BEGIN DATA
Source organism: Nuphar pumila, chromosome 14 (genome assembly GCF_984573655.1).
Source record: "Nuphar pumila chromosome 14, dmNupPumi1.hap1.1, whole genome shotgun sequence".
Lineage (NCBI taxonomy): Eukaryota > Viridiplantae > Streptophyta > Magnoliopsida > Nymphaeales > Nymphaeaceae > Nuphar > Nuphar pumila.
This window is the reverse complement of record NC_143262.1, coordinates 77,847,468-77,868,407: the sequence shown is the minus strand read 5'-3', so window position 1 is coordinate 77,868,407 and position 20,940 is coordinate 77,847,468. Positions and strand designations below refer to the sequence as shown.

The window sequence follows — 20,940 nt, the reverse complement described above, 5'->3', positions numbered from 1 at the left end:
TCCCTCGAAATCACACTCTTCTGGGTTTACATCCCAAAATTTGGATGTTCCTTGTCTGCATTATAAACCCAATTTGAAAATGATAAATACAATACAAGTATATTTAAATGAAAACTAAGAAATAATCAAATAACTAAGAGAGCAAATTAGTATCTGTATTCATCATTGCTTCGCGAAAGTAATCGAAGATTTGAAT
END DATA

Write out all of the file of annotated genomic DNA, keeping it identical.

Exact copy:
Source organism: Nuphar pumila, chromosome 14 (genome assembly GCF_984573655.1).
Source record: "Nuphar pumila chromosome 14, dmNupPumi1.hap1.1, whole genome shotgun sequence".
Lineage (NCBI taxonomy): Eukaryota > Viridiplantae > Streptophyta > Magnoliopsida > Nymphaeales > Nymphaeaceae > Nuphar > Nuphar pumila.
This window is the reverse complement of record NC_143262.1, coordinates 77,847,468-77,868,407: the sequence shown is the minus strand read 5'-3', so window position 1 is coordinate 77,868,407 and position 20,940 is coordinate 77,847,468. Positions and strand designations below refer to the sequence as shown.

The window sequence follows — 20,940 nt, the reverse complement described above, 5'->3', positions numbered from 1 at the left end:
TCCCTCGAAATCACACTCTTCTGGGTTTACATCCCAAAATTTGGATGTTCCTTGTCTGCATTATAAACCCAATTTGAAAATGATAAATACAATACAAGTATATTTAAATGAAAACTAAGAAATAATCAAATAACTAAGAGAGCAAATTAGTATCTGTATTCATCATTGCTTCGCGAAAGTAATCGAAGATTTGAAT